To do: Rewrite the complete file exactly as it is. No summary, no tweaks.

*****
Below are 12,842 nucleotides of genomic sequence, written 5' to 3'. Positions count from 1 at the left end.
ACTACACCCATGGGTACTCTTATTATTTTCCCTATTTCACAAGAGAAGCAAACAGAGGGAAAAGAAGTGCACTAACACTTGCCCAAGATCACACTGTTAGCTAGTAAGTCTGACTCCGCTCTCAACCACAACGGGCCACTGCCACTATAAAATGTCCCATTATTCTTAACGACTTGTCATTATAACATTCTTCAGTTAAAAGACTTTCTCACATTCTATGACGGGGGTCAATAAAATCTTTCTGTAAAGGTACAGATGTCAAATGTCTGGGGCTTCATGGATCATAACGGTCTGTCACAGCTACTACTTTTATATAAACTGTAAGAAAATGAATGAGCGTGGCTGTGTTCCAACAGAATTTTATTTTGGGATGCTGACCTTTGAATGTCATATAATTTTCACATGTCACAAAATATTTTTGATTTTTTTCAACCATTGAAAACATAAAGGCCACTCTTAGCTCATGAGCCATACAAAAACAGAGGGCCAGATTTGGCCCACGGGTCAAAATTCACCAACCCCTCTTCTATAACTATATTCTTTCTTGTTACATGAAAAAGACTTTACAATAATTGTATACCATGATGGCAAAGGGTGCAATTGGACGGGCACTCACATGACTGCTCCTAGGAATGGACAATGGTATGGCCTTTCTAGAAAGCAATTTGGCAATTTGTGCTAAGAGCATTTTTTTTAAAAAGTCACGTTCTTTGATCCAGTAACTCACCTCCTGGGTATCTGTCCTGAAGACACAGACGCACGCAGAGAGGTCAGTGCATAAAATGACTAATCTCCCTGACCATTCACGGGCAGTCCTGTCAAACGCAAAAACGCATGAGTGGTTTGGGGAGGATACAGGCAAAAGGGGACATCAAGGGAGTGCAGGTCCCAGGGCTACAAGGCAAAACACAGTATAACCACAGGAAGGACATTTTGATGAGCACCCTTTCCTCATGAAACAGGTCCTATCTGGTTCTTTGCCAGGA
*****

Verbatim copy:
Below are 12,842 nucleotides of genomic sequence, written 5' to 3'. Positions count from 1 at the left end.
ACTACACCCATGGGTACTCTTATTATTTTCCCTATTTCACAAGAGAAGCAAACAGAGGGAAAAGAAGTGCACTAACACTTGCCCAAGATCACACTGTTAGCTAGTAAGTCTGACTCCGCTCTCAACCACAACGGGCCACTGCCACTATAAAATGTCCCATTATTCTTAACGACTTGTCATTATAACATTCTTCAGTTAAAAGACTTTCTCACATTCTATGACGGGGGTCAATAAAATCTTTCTGTAAAGGTACAGATGTCAAATGTCTGGGGCTTCATGGATCATAACGGTCTGTCACAGCTACTACTTTTATATAAACTGTAAGAAAATGAATGAGCGTGGCTGTGTTCCAACAGAATTTTATTTTGGGATGCTGACCTTTGAATGTCATATAATTTTCACATGTCACAAAATATTTTTGATTTTTTTCAACCATTGAAAACATAAAGGCCACTCTTAGCTCATGAGCCATACAAAAACAGAGGGCCAGATTTGGCCCACGGGTCAAAATTCACCAACCCCTCTTCTATAACTATATTCTTTCTTGTTACATGAAAAAGACTTTACAATAATTGTATACCATGATGGCAAAGGGTGCAATTGGACGGGCACTCACATGACTGCTCCTAGGAATGGACAATGGTATGGCCTTTCTAGAAAGCAATTTGGCAATTTGTGCTAAGAGCATTTTTTTTAAAAAGTCACGTTCTTTGATCCAGTAACTCACCTCCTGGGTATCTGTCCTGAAGACACAGACGCACGCAGAGAGGTCAGTGCATAAAATGACTAATCTCCCTGACCATTCACGGGCAGTCCTGTCAAACGCAAAAACGCATGAGTGGTTTGGGGAGGATACAGGCAAAAGGGGACATCAAGGGAGTGCAGGTCCCAGGGCTACAAGGCAAAACACAGTATAACCACAGGAAGGACATTTTGATGAGCACCCTTTCCTCATGAAACAGGTCCTATCTGGTTCTTTGCCAGGA